Boise Police K9 Jardo on the mend thanks to local doctors, donor dogs

Jardo on Monday, Nov. 14, returned to WestVet for a checkup after sustaining at least one gunshot wound to the chest on Friday.
Jardo on Monday, Nov. 14, returned to WestVet for a checkup after sustaining at least one gunshot wound to the chest on Friday.

A Boise Police Department K9 on Friday gave new meaning to "working like a dog" when he, along with two human officers, was shot as BPD worked to apprehend a violent suspect.

Jardo, who joined BPD in 2013, was rushed to Garden City's WestVet trauma veterinary hospital with at least one gunshot wound to the chest. There, a team of four doctors (along with some local doggie blood donors) spent just over two hours working to save him.

In addition to having his sternum split for surgery, the Belgian Malinois lost part of his left lung. Still, veterinary surgeon John Chandler is hopeful that it won't affect him much.

"We know that dogs can survive 50 percent loss of total lung volume and that removal of an entire left lung (such as in Jardo) is tolerated well if the right lung is healthy," Chandler said in an email. "Studies have also shown that, in an attempt to restore normal lung capacity, the lungs will 'regenerate.'"

At a Saturday press conference, BPD Chief Bill Bones said it was unclear whether Jardo would be able to return to police work. Chandler was more optimistic.

"We have recommended that he rest for four weeks, then return to light duty (such as drug detection) for four weeks. He should be able to return to full duty in eight weeks," Chandler said.

As a trauma center, WestVet sees cases like this "with relative frequency," Chandler said, calling the staff's response to the incident "pretty remarkable." As emergency responders toiled to help Jardo, the facility's remaining staff kept up with other patients with no gaps in care, Chandler said.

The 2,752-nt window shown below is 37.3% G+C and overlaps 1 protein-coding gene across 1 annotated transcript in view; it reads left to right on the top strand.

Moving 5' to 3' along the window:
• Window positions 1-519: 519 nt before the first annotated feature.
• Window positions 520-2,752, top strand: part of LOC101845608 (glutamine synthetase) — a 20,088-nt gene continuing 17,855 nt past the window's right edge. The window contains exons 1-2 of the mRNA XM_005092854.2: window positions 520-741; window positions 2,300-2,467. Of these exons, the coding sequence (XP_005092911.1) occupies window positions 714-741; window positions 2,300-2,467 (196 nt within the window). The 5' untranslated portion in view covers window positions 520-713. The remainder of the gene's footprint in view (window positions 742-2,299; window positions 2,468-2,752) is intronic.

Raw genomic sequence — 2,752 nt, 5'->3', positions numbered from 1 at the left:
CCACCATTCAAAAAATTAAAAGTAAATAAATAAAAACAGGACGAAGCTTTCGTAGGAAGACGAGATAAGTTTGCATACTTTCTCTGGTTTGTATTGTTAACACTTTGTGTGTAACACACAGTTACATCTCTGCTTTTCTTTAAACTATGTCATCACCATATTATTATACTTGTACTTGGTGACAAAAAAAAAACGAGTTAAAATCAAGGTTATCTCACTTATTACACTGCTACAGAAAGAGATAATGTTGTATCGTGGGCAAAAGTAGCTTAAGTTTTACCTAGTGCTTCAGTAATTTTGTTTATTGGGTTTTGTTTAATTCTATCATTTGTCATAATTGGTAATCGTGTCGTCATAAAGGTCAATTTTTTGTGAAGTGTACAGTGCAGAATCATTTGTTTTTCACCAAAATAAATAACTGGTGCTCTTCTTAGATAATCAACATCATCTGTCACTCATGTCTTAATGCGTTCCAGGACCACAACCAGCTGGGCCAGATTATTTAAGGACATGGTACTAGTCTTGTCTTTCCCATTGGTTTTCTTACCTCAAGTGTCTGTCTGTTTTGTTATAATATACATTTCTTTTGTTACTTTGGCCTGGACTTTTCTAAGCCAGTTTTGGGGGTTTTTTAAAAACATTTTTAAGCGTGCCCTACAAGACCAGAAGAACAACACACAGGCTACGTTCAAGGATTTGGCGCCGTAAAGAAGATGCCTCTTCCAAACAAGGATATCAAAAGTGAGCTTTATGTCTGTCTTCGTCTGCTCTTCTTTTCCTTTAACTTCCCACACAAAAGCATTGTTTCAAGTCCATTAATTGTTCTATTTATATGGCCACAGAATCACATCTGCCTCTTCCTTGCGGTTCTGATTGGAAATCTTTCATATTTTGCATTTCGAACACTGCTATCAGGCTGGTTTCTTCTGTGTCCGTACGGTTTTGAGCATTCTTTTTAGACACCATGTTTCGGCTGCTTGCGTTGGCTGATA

"Unfortunately for dogs, most gunshot wounds to the chest are fatal, but a large component of that is due to the lack of first responders for pets," Chandler said. " Thanks to prior training and planning with us and Dr. Nell Dalton, the BPD veterinarian, the officers transported Jardo to WestVet in time for us to make a difference."

And it wasn't just humans who worked to save Jardo — two dogs also aided in the effort. Myles, a 6-year-old golden retriever, and Cricket, a 5-year-old pit bull, donated blood much in the same way humans do, giving Jardo a life-saving transfusion. Both dogs are pets of WestVet staff members.

Jardo was sent home with his BPD handler on Saturday, according to BPD tweets.

The officers injured in Friday’s shootout also were hospitalized.Cpl. Chris Davis of BPD's Special Operations Unit was released Saturday from Saint Alphonsus Regional Medical Center after being shot once. Another officer, who has not yet been identified, was shot multiple times and remains in critical condition at Saint Alphonsus.

"On behalf of the WestVet staff, we would like to send our thoughts and prayers to Officer Davis, the officer still in the hospital, and their families," Chandler said. "We would also like to thank the BPD for their great work."

"Jardo: 1, bad guys: 0," Chandler said.

Nicole Blanchard: 208-377-6410, @NMBlanchard